As an aside, I always find it hilarious that people ask so much of realtors and will not rehire a good one when their house doesn’t sell (it must be the realtor’s fault every time, right?), and instead hire a realtor who is too lazy and/or cheap to hire a photographer and would even stoop to stealing photos. Whether or not you know copyrighting and licensing as a realtor, you should know it’s not okay to steal photos from a listing.

  • I agree with Larry. It’s our job to inform the agents what the copyright rules on photos are.
    I also go a step farther and put my name as a copyright in the right hand lower corner of each image. It’s faint but it’s there.

  • Something to think about… if you are amending your contracts, you might think about allowing them to brand the photos but in the event they do to aalso include your name and website etc as part of it … more free marketing… we don’t have an issue here in Nashville with realtors or brokerages labeling the images …yetzzz but something we do for our design, decorator and architect clients is to allow them to use the images wherever they choose just that they give us credit and it has worked out really well.. from instigate to pinterest to Houzz etc and a lot of third party magazine blog sites that feature the projects, we see a ton of new business from those postings

  • In Texas, use of watermarking in the MLS is prohibited, so it is only possible through single-point-of-entry websites like SEL, where the photos are taken from the MLS and THEN watermarked for the agent. I just put my copyright in the metadata of all photos, so it’s present even in the 1024×768 photos I deliver to my clients just for the MLS. That gets around the watermarking issue, because otherwise I’d probably still be putting my copyright in the metadata but also with a faint watermark. Something to think about also, is downloading an add-on for Lightroom and Photoshop that allows you to export your photos for upload to ImageRights, a service that scours the web for your photos and lets you know when they are found on other websites. This may cause a lot of false alarms from ImageRights when they flag photos on Zillow and Trulia, but if it’s found anywhere else that isn’t related to the sale of real estate and may thus be infringing on your copyright, you’ll know.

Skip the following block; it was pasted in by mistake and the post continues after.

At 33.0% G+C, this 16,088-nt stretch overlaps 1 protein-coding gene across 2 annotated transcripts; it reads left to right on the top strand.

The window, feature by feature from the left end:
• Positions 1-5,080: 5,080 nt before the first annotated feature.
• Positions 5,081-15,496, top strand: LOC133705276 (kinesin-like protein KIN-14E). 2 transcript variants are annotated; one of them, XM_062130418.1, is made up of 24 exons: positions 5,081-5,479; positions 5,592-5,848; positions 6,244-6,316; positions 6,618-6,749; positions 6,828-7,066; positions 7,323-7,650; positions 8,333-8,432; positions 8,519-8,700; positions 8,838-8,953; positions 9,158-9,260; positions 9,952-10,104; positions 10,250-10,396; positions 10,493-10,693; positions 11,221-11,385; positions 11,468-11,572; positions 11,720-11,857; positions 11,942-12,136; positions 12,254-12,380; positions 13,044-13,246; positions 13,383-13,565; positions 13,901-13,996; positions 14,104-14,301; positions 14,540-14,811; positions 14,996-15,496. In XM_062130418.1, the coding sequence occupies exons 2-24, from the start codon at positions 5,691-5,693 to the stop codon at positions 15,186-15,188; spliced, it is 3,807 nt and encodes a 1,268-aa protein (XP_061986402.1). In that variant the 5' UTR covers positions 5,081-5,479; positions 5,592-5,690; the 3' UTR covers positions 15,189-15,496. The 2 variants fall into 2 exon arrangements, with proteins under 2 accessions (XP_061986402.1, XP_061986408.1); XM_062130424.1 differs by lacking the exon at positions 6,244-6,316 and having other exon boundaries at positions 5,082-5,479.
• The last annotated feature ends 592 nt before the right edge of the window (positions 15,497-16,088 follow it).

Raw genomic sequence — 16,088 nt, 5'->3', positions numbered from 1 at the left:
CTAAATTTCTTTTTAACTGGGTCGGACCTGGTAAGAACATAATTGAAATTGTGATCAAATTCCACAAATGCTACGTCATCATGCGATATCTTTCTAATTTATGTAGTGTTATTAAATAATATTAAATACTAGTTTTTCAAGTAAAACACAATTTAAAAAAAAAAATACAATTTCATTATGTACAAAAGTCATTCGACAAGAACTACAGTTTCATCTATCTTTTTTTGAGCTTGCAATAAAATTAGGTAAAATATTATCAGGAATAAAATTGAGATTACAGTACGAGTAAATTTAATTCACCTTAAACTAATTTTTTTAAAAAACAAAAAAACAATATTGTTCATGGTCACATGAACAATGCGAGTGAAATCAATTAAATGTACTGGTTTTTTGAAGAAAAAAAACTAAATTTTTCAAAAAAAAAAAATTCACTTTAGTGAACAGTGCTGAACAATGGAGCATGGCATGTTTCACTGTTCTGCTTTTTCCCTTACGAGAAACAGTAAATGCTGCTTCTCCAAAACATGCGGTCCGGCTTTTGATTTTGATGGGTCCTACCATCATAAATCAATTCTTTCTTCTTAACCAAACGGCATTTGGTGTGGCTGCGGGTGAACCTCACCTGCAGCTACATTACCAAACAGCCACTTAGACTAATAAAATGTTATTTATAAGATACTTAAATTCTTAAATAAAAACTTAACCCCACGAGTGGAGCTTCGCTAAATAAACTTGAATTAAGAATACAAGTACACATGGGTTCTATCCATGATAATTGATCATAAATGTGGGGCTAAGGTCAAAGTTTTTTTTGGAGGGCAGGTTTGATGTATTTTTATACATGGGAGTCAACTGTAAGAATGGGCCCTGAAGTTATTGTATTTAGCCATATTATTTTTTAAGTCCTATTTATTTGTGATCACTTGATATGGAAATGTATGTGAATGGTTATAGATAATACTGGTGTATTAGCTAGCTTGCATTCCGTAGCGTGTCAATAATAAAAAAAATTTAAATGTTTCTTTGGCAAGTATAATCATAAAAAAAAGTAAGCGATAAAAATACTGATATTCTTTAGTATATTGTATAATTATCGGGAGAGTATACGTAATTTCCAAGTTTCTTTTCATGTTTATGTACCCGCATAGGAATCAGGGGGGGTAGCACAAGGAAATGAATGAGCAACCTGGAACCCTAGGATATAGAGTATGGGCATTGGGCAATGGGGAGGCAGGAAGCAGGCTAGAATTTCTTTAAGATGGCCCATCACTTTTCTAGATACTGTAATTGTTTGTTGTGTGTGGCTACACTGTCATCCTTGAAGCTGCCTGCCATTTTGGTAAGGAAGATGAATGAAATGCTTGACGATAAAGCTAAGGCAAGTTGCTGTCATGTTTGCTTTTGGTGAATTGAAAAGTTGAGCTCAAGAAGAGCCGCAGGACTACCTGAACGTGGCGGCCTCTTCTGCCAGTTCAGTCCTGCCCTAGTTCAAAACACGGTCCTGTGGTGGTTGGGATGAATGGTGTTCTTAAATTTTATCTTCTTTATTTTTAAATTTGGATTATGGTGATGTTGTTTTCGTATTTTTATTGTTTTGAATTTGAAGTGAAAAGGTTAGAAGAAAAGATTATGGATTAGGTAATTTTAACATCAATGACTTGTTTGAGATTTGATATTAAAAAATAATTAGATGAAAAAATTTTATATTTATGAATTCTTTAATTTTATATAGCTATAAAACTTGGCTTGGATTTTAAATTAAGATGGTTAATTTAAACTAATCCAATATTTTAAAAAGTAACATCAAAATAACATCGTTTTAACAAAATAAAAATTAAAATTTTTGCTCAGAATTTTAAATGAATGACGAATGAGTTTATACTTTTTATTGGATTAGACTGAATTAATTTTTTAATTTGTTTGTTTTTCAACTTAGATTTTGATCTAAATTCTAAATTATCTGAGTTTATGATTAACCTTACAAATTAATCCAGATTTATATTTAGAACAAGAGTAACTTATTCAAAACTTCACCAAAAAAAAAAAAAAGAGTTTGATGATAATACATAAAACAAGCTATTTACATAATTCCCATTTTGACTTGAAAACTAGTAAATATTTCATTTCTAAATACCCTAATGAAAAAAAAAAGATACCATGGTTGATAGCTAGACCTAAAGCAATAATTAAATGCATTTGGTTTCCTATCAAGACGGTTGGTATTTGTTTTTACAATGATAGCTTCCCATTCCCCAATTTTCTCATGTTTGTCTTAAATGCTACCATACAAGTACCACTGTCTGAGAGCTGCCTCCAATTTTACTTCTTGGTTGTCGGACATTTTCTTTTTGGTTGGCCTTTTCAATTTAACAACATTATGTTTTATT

But with that said, I’ve found that it’s not worth raising a stink over one or two photos found somewhere else, at least not for monetary gain. You’d spend more time trying to get the compensation for the infringed copyrights than you’d get back in money. At best one should get them taken down (if even that) after considering how those photos are being used by said infringement, but seeking damages for the infringement is probably more trouble than it’s worth, unless you have thousands of photos you created being infringed upon. At the end of the day we’re not Carol Highsmith and we won’t be suing anyone for $1b more than likely.

  • One of the big issues with many web sites and MLS’s is that they strip the metadata from images. There have been some articles about that since there is an on again/off again push for an Orphan Works clause in Copyright law.

    If the agent’s watermark is claiming Copyright of the images with the word “Copyright” or the © symbol, that is a violation of Copyright law and it will be a good idea to have a word with the agent. An agent or designer can claim a Compilation Copyright for an entire layout on a web page or flyer and that can sometimes be confusing if they don’t credit the photos or make a note that the images are property of somebody else (like the photographer that took them). MLS’s and RE websites often have a Copyright notice on their web pages and that doesn’t necessarily mean that they are claiming the image Copyrights.

  • @Ryan, if you have registered your images with the Copyright office, the minimum award should the case go to court is around $30k/infringement. That’s definitely worth the effort to pursue. IP attorneys will often take the case on a contingency if your photos are registered and the infringement is pretty clear. Sometimes all they suggest to do is for them to send a couple of letters and get a settlement.

    It’s rare that Copyright cases go to court and they tend to get settled for much less (but still in the thousands of dollars often times).

  • I normally take my own pictures and it against our MLS Rules for a company sign, Builders Sign ar Agents name on any pictures so use the copy rite symbol and RDH

    I am still in compliant with our rules. Had a problem agent was trying to use my Images is what caused my to apply the water mark. When I do out source the pictures I water mark them with the Coy right logo and use the Company Int and inform his that I did that to try to protect his images.

Comments RSS

Leave a Reply